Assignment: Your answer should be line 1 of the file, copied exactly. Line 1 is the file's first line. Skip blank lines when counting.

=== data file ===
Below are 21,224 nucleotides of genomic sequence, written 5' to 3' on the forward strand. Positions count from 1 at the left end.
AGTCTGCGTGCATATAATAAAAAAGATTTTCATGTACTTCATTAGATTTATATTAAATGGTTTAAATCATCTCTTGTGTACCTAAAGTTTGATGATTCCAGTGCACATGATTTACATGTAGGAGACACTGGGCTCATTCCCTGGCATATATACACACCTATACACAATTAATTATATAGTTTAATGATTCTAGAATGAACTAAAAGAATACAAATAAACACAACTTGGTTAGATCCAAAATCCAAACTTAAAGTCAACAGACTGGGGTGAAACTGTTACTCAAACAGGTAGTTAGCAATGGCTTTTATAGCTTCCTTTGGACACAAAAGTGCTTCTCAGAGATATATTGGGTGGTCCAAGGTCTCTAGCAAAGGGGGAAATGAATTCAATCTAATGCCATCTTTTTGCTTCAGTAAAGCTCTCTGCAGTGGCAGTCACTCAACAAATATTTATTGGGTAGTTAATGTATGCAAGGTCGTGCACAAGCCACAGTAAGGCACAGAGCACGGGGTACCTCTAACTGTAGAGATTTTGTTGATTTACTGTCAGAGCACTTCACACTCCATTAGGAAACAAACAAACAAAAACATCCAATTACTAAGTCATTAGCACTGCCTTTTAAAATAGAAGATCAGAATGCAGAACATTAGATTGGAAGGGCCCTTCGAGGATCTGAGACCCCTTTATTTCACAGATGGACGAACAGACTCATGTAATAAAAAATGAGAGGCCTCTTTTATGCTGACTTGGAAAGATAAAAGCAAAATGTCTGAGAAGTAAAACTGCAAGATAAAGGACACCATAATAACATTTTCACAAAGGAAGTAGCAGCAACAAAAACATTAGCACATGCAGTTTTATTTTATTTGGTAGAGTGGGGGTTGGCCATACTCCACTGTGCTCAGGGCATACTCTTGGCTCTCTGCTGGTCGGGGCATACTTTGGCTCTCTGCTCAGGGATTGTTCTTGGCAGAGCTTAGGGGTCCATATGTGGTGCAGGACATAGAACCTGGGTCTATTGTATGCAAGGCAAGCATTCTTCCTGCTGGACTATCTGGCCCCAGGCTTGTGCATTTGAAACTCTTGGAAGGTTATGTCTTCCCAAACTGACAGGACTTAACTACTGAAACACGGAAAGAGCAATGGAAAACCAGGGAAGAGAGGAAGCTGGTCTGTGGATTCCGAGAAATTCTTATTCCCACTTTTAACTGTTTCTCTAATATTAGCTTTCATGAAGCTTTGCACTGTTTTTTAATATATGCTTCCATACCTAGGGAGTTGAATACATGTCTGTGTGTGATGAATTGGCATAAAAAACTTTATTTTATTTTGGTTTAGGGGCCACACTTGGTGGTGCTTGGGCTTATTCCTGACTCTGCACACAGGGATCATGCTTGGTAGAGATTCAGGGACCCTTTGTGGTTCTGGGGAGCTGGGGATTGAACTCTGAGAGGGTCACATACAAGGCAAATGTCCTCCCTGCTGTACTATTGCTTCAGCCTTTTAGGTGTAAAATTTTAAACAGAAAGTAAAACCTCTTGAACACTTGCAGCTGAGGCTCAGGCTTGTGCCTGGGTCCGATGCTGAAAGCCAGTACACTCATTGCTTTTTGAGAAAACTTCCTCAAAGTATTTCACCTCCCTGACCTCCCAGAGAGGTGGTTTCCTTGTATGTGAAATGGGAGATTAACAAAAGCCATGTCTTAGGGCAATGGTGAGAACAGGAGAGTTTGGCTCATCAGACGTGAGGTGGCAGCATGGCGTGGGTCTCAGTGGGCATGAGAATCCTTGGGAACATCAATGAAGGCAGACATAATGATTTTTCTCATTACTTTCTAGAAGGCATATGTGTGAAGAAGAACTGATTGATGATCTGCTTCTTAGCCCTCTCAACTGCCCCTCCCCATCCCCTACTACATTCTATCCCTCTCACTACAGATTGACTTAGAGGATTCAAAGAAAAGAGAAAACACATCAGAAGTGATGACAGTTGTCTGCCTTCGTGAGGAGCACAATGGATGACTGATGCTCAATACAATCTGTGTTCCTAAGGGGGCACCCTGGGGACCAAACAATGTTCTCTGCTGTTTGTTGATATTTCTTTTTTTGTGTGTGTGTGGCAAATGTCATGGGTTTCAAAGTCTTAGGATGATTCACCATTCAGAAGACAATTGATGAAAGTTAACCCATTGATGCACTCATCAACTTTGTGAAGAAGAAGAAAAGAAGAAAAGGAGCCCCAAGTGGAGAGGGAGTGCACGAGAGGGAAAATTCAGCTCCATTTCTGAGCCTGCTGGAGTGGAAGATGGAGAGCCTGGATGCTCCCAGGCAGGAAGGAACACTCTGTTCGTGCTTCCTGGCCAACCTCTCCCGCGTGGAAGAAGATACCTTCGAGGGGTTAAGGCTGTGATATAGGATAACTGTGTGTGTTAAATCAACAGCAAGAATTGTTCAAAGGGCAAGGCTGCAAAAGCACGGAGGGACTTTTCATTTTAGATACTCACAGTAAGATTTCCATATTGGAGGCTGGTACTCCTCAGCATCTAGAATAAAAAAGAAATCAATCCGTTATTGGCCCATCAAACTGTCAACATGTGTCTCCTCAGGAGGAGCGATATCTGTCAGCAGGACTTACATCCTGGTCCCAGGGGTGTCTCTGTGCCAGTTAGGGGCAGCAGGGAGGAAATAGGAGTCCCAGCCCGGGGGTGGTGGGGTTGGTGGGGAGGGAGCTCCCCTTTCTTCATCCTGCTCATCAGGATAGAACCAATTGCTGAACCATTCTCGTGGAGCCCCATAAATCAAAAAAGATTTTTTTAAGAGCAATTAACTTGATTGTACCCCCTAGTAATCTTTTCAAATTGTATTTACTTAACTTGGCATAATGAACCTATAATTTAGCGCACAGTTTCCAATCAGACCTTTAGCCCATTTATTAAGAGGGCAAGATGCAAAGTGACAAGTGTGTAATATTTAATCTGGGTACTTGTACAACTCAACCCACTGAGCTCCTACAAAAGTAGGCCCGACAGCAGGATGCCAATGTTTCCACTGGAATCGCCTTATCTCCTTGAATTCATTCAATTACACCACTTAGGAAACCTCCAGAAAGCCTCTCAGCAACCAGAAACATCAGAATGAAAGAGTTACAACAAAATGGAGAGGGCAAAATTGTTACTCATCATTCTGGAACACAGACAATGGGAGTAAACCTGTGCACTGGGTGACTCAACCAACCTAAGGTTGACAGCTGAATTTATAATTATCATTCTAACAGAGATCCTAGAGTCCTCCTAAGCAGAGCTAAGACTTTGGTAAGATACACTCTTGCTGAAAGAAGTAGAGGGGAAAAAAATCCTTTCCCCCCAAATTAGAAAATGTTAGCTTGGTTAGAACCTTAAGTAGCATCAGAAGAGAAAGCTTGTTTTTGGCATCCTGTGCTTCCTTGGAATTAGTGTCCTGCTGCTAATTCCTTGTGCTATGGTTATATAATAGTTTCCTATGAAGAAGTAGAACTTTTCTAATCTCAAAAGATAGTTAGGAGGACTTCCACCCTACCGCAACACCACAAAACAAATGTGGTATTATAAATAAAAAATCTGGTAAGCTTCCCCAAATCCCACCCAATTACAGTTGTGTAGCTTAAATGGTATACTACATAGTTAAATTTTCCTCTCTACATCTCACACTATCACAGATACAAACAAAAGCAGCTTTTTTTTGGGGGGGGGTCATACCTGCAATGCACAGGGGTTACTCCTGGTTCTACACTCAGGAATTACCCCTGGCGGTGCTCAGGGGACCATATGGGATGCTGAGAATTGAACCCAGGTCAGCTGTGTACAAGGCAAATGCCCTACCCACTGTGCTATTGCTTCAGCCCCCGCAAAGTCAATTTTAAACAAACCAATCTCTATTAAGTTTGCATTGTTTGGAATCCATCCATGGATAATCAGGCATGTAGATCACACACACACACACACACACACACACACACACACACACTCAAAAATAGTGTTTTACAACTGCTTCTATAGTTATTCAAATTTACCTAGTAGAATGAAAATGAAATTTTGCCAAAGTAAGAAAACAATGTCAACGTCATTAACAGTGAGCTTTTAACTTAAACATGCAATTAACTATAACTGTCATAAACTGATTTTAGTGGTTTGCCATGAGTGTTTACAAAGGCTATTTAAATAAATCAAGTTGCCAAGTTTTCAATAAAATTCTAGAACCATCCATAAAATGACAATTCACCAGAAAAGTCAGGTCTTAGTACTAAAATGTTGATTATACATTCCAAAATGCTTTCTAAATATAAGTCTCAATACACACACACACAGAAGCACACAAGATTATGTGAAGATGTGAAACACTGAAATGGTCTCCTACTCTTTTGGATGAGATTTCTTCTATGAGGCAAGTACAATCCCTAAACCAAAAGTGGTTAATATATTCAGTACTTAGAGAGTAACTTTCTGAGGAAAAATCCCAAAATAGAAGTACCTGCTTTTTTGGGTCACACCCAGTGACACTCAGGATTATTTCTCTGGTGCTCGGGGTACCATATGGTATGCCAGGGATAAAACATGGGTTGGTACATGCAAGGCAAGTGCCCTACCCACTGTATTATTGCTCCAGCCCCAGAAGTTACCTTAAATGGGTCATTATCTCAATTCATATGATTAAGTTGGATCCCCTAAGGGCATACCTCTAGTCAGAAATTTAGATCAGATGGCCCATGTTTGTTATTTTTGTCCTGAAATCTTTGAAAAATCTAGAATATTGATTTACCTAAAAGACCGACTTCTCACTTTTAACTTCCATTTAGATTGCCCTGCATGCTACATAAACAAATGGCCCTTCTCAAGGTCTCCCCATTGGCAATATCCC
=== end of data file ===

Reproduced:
Below are 21,224 nucleotides of genomic sequence, written 5' to 3' on the forward strand. Positions count from 1 at the left end.